I've written quite a few of these “successful season” articles already this summer, but there is no doubt that this particular topic has the widest range of outcomes. Today’s topic is the Green Bay Packers.
On one hand, the Packers have finished 13-3 in each of the last two seasons. They’ve been back-to-back division champions and even earned the No. 1 overall seed in the NFC last year. From their first 13-win season to their second, they more than doubled their point differential from 63 to 140. However, in each of their previous two seasons, they have made it to the NFC Championship Game and lost—one game short of the Super Bowl.
For as incredible as quarterback Aaron Rodgers has been over the last 13 seasons—seasons which all spell out a first-ballot Hall of Fame career—the Packers’ legend has only played in one Super Bowl. Green Bay hoisted the Lombardi Trophy with Rodgers back in 2010, just his third year as the team’s starting quarterback. As we watched the confetti rain down, we thought this was going to be Rodgers’ era of titles and trophies for the next 10 years.
Part of that has been true. Rodgers has a lot of trophies over that time. He’s been the league’s MVP three times, the passer rating leader three times, and the passing touchdown leader twice. He’s also been a Pro Bowler in eight seasons since that Super Bowl win. But none of those individual awards and accolades have translated to his team reaching the final NFL game of the season.
But even now, at 39 years old, as long as Rodgers, who is coming off one of those MVP years in 2020, is on the Packers, the bar for a successful season will be a Super Bowl berth and nothing less. But will Rodgers be on the team? That’s the question.
A successful season for the Packers would start with retaining their franchise quarterback. No, Rodgers isn’t a free agent and he isn’t in a contract holdout, but over the past six months, Rodgers has been more and more vocal about how frustrated he has become with the decision-makers at the top of the organization. Rodgers seems to hint that the frustrations have come from not seeing eye-to-eye with his current general manager Brian Gutekunst about how the team has been built—which players they’ve drafted and signed, and which they’ve let go. But of course, the real reason for the growing part of the frustration is that Rodgers knows if he retires today he’ll be a Hall of Famer, and that lone Super Bowl he won in 2010 will be the only appearance he’s ever made—arguably before he even hit his stride as a passer.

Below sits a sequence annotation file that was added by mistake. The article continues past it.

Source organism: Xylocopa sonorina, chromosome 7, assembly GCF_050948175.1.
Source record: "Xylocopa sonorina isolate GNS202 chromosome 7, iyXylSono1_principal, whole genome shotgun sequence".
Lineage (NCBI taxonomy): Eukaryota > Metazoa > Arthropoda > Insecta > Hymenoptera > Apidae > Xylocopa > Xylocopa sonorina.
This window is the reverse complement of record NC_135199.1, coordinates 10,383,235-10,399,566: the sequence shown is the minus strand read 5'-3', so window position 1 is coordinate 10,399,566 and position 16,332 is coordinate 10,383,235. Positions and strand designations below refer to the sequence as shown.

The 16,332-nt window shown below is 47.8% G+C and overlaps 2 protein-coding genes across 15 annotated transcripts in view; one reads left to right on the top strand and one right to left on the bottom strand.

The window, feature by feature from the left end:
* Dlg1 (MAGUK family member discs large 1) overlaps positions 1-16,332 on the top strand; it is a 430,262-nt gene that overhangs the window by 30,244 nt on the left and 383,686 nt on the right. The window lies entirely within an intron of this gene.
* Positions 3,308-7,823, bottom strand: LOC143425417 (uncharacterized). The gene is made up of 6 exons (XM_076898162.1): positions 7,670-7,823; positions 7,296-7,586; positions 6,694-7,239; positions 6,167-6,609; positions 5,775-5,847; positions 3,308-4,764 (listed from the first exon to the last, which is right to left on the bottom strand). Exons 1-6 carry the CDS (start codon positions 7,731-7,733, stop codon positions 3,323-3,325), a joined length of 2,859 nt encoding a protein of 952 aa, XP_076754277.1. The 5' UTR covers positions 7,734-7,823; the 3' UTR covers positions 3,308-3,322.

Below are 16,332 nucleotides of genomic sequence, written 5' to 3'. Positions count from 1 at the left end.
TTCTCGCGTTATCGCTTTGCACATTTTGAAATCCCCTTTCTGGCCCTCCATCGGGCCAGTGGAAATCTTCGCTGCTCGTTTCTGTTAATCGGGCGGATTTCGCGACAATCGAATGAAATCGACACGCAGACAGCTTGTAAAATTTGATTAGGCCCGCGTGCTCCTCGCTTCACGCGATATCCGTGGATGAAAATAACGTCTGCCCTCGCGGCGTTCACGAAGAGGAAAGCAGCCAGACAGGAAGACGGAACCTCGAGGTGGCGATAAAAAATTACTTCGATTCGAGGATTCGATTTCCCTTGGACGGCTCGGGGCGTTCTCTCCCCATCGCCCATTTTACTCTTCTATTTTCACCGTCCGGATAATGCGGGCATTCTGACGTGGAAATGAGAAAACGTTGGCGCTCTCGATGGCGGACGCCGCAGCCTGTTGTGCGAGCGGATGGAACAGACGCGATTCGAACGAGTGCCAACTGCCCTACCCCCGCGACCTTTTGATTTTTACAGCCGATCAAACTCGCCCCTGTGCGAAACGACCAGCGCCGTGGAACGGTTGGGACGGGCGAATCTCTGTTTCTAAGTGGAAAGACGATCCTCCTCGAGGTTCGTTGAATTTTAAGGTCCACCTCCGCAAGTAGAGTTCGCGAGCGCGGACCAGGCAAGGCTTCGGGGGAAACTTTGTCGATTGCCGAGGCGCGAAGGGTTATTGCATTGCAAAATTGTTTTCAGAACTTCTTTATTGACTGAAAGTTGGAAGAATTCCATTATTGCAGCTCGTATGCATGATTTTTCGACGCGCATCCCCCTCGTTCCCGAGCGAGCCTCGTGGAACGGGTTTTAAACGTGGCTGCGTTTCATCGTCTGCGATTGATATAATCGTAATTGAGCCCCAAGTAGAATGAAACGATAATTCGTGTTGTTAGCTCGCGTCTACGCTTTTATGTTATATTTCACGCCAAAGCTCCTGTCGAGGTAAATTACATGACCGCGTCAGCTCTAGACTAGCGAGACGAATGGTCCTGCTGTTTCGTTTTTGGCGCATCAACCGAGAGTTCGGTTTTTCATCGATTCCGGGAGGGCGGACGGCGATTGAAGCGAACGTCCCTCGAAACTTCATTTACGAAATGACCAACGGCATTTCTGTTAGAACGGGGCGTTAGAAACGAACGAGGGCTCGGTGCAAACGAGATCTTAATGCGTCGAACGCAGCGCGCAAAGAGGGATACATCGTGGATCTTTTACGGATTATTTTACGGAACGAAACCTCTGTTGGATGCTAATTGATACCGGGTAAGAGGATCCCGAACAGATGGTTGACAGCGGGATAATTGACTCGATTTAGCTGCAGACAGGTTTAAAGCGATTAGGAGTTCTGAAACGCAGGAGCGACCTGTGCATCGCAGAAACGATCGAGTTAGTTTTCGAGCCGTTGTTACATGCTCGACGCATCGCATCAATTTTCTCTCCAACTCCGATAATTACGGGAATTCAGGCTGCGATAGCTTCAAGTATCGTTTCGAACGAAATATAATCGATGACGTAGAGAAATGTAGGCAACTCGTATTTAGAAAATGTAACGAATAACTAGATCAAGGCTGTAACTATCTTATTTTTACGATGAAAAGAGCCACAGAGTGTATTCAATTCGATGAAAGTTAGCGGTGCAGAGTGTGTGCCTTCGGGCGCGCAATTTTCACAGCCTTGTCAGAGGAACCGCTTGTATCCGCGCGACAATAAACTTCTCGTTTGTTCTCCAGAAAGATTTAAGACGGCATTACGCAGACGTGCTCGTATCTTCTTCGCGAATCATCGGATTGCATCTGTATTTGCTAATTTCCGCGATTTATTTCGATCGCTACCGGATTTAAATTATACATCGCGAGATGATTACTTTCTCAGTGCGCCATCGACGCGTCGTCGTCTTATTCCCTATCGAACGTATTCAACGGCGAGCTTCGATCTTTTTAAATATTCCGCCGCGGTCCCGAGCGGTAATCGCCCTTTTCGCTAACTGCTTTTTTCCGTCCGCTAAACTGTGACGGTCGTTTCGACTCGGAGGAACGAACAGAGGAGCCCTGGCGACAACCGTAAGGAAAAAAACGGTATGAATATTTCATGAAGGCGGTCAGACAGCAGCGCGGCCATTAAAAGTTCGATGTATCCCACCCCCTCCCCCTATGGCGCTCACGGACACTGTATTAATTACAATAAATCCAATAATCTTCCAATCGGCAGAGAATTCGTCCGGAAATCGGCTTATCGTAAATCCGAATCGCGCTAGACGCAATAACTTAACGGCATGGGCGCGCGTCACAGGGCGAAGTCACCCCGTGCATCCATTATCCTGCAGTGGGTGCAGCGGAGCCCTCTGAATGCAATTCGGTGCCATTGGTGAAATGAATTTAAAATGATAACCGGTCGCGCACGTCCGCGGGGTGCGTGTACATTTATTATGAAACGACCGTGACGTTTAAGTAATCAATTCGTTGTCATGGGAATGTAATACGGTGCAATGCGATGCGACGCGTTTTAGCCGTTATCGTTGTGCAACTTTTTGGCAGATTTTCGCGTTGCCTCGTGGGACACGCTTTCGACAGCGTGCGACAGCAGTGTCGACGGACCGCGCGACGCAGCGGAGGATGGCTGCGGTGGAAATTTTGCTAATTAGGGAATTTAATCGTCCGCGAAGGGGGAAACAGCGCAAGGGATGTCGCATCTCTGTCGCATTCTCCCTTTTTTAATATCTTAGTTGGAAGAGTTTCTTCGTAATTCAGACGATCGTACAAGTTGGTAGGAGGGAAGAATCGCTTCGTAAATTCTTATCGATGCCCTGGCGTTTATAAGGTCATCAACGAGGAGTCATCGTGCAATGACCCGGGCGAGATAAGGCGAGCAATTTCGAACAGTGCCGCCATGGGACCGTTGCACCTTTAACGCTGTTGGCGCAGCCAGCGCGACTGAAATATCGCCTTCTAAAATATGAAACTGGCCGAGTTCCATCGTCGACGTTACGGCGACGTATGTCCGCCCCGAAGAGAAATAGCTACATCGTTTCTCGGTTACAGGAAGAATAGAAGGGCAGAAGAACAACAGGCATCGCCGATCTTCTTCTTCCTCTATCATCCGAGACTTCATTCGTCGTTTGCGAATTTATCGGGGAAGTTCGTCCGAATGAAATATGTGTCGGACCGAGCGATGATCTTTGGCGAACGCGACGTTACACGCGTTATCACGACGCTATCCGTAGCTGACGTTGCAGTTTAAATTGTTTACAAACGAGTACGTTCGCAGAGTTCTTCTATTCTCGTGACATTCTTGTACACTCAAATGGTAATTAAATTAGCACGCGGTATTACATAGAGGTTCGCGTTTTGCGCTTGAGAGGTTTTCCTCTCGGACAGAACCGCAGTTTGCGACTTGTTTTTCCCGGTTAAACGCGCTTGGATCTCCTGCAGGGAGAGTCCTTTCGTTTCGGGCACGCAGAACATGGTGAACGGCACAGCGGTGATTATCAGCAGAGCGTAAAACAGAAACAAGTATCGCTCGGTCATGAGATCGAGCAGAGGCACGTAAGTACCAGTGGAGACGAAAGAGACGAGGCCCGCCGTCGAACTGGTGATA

If the Packers just won either of these last two NFC Championship games, would all have been forgotten? No, especially if they fell short of winning the Super Bowl. But I feel as though the frustrations and the demands would be more in-house. Instead, we have a generational passer on one of the most historic franchises in all of sports wanting out—or at least testing those waters—while still playing at an MVP level.
The Packers cannot let this happen.
To Green Bay’s defense, they have put a winning team around Rodgers. The only other team that can match the Packers’ win totals over the last two seasons is the Kansas City Chiefs at 26. They have a good offensive line, the best wide receiver in the game, two capable running backs, and a defense that, while not perfect, has had resources thrown into it every offseason.
If Rodgers is still on the Packers, the measure of a successful season has to be a Super Bowl berth. That’s it. It doesn't matter how it happens. They don’t have to get the No. 1 seed (though it will help). Heck, they don’t even have to win their division (they did when they won the Super Bowl in 2010). They just need to be in the final game of the year.
On the other side, if Rodgers says he’s done as a Packer, a successful season will be about damage control. It will be about the progression of their young quarterback Jordan Love, and it will be about convincing the rest of the locker room that Green Bay is still the place they want to be playing, even though their Hall of Fame quarterback just walked out. The Packers’ roster is good enough that if they lose Rodgers, they don’t have to go into a total rebuild. But a successful season will be about rebounding.
Whether it’s bound for the Super Bowl or rebounding as an organization, the range of a successful season goes as Rodgers does.